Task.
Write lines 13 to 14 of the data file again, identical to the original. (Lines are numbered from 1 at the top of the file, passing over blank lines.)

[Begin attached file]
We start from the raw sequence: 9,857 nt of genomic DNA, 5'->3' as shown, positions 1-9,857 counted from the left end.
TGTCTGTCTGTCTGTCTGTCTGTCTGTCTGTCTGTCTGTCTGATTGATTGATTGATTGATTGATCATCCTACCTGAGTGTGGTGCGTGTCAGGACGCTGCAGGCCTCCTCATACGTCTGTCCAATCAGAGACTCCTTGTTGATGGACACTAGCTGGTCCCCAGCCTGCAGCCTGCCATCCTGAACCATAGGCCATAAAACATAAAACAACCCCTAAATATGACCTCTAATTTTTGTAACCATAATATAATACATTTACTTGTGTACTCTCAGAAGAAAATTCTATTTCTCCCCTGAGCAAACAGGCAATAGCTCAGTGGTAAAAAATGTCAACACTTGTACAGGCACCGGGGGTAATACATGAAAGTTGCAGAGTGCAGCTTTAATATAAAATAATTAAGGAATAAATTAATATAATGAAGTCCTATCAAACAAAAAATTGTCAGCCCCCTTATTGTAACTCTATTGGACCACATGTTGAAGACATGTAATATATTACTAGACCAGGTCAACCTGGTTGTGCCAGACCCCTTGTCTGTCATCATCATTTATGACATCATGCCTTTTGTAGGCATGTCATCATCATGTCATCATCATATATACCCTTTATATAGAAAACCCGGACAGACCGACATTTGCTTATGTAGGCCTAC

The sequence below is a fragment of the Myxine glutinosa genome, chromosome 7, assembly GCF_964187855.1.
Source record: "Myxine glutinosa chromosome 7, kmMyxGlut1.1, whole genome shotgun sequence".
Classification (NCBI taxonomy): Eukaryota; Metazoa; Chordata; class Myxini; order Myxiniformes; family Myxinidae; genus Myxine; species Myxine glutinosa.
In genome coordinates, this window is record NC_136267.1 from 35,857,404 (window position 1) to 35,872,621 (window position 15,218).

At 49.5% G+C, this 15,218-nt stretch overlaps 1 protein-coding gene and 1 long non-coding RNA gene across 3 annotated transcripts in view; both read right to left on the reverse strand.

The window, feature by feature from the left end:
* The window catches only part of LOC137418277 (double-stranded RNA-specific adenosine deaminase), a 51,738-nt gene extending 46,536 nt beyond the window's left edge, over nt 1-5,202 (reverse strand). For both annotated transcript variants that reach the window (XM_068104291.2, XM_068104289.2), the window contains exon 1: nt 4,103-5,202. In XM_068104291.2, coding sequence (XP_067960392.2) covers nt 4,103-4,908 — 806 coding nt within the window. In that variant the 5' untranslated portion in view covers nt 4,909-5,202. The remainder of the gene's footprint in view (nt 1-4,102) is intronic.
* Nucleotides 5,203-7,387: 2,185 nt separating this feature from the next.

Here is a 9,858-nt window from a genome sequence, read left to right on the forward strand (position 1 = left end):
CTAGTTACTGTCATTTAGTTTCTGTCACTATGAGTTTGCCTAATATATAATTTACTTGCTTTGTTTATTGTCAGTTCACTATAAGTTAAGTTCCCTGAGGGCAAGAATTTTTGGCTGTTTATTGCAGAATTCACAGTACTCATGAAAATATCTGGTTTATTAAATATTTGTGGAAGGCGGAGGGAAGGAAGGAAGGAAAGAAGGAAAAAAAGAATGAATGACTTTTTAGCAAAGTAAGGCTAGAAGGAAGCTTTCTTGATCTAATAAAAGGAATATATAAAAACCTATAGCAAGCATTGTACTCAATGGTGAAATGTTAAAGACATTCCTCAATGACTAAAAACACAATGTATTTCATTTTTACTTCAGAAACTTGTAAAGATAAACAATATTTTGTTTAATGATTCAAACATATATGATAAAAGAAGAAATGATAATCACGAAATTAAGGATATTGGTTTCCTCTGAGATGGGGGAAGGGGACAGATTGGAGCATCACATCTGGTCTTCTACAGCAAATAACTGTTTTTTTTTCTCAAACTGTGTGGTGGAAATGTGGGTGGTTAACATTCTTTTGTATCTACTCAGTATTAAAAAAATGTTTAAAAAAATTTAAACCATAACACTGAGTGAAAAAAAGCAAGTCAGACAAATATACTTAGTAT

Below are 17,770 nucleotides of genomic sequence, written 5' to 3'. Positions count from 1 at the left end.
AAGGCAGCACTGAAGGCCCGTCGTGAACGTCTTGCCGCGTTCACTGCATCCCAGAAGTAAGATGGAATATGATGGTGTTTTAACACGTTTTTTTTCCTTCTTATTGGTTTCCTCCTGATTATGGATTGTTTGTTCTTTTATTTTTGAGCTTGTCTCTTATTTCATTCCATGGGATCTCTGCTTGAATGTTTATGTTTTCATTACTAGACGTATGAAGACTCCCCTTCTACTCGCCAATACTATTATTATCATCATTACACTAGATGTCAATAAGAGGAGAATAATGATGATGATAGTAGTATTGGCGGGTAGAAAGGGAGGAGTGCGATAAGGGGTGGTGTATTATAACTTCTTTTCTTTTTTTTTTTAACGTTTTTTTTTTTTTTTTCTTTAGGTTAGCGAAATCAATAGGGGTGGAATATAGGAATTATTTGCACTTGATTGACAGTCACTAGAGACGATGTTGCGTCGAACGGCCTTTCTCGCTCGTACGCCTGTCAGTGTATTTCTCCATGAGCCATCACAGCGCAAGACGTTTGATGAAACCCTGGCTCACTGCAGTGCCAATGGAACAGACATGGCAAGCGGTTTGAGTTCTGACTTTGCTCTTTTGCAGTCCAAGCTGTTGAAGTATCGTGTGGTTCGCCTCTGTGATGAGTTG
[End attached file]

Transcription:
Below are 17,770 nucleotides of genomic sequence, written 5' to 3'. Positions count from 1 at the left end.
AAGGCAGCACTGAAGGCCCGTCGTGAACGTCTTGCCGCGTTCACTGCATCCCAGAAGTAAGATGGAATATGATGGTGTTTTAACACGTTTTTTTTCCTTCTTATTGGTTTCCTCCTGATTATGGATTGTTTGTTCTTTTATTTTTGAGCTTGTCTCTTATTTCATTCCATGGGATCTCTGCTTGAATGTTTATGTTTTCATTACTAGACGTATGAAGACTCCCCTTCTACTCGCCAATACTATTATTATCATCATTACACTAGATGTCAATAAGAGGAGAATAATGATGATGATAGTAGTATTGGCGGGTAGAAAGGGAGGAGTGCGATAAGGGGTGGTGTATTATAACTTCTTTTCTTTTTTTTTTTAACGTTTTTTTTTTTTTTTTCTTTAGGTTAGCGAAATCAATAGGGGTGGAATATAGGAATTATTTGCACTTGATTGACAGTCACTAGAGACGATGTTGCGTCGAACGGCCTTTCTCGCTCGTACGCCTGTCAGTGTATTTCTCCATGAGCCATCACAGCGCAAGACGTTTGATGAAACCCTGGCTCACTGCAGTGCCAATGGAACAGACATGGCAAGCGGTTTGAGTTCTGACTTTGCTCTTTTGCAGTCCAAGCTGTTGAAGTATCGTGTGGTTCGCCTCTGTGATGAGTTG